4 Your Home

Land Scammers Offer to Sell Property They Don't Own

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A couple looking to build their dream home in Virginia almost fell for a land scam that’s happening across the country.

Kal Davis has been looking all over the commonwealth for the right piece of property to build his home.

“This is the one where you sit back and say, ‘OK, all the years of hard work has put me here and this is the one I’m going to enjoy and this is going to be it,’” he said.

He and his wife almost had the wool pulled over their eyes a few months ago, he said.

“It’s definitely buyer beware,” he said.

Scammers try to sell property that’s owned by someone else and isn’t available to purchase. They find a vacant plot of land, market it for sale and hope potential buyers don’t do a lot of research.

“There are things that you look at, and it’s just too good to be true,” Davis said. “You follow up on it, and it’s, ‘Oh yeah, we'll get you the information right away’ or ‘Give us money first and then we'll find what you’re looking for.’”

Davis’ realtor in Fredericksburg, Amy Cherry Taylor, says the scammers seem legit at first.  

“I actually did speak to one of the people we were contacted by, so they're willing to talk on the phone,” she said. “Others are just willing to communicate online. Neither of them wanted to meet in person; neither of them wanted to do a Zoom or anything like that.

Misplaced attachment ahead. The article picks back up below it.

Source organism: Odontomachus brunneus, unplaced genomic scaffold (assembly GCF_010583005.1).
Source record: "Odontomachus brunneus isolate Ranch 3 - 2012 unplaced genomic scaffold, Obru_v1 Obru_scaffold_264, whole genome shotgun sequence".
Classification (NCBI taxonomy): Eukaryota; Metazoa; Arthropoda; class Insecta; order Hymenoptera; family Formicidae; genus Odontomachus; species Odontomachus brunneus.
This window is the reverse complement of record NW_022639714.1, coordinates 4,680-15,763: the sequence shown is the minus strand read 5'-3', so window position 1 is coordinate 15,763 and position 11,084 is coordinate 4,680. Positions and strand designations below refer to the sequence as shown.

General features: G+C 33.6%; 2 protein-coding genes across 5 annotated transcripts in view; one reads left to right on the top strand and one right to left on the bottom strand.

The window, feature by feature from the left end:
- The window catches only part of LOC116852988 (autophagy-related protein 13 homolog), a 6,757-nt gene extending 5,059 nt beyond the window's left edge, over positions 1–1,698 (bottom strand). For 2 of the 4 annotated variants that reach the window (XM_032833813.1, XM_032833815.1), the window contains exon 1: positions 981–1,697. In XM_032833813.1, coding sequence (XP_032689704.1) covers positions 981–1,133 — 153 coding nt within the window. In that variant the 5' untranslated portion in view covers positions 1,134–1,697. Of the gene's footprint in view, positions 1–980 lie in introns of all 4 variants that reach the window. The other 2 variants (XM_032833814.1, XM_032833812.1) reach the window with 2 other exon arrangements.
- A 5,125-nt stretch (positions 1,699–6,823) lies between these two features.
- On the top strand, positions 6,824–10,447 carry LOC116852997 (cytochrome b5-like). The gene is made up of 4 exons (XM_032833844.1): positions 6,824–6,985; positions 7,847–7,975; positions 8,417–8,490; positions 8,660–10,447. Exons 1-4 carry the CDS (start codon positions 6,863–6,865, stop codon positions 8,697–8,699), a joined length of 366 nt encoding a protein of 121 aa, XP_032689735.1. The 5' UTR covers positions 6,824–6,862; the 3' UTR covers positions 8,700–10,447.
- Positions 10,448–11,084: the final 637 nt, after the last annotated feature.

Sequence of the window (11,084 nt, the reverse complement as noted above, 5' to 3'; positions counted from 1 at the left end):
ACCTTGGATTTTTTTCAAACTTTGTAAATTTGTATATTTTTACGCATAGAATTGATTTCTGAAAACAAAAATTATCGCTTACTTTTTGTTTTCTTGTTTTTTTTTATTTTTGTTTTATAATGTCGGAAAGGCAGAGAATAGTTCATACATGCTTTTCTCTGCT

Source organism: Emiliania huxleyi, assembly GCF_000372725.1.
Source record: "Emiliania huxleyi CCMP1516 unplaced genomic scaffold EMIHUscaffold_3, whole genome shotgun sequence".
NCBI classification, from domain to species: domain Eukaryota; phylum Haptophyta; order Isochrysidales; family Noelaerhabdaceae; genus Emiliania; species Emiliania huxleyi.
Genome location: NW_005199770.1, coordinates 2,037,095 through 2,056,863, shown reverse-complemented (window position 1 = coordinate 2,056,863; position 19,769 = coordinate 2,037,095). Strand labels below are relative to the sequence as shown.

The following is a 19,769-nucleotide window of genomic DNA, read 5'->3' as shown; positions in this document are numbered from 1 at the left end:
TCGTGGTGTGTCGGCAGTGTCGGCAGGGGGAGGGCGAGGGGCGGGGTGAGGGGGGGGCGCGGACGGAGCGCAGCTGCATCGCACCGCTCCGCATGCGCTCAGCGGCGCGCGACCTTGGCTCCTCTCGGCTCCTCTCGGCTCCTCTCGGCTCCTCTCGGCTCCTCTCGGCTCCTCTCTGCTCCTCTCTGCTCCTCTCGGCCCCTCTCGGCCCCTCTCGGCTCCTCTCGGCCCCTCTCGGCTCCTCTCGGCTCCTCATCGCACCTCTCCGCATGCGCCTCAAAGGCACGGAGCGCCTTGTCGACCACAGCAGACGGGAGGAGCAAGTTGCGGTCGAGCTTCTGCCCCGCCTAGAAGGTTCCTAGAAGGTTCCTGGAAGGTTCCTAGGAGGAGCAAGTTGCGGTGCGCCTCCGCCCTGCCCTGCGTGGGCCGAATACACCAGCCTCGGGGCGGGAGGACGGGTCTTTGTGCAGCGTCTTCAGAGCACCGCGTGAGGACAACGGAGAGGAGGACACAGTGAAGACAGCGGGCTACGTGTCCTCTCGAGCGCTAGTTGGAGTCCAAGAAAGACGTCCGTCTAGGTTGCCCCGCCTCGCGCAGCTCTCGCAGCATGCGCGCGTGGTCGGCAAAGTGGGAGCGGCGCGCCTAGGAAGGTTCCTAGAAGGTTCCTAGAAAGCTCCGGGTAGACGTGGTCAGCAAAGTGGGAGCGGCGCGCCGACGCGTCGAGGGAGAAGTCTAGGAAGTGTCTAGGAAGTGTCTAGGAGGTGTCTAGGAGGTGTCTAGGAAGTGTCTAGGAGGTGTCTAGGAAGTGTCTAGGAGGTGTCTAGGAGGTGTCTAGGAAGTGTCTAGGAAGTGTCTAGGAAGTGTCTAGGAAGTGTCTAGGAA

There were specific questions we were asking about the property that they couldn't answer, and that's when we started to realize that there was a situation and that this maybe was not the actual owner.”

The National Association of Realtors (NAR) says it isn’t just a local problem. Realtor associations all over the country are encountering similar land scams.

NAR says fraudsters use fake emails with convincing signature blocks and, in some cases, use fake passports and IDs.

When buying a property, NAR recommends requesting a video call, reaching out with a letter to the seller and searching the property tax records for the address.

“We have small children, and in this economy, every dollar, every dollar matters,” Davis said. “If you get scammed and you lose 10,000, 20,000, even a basic deposit of, say, 5,000, it hurts everybody.”

Davis didn't fall for the scam, and his hard-earned money is safe. To protect home investments, Taylor also recommends working with a reputable title company and getting title insurance.

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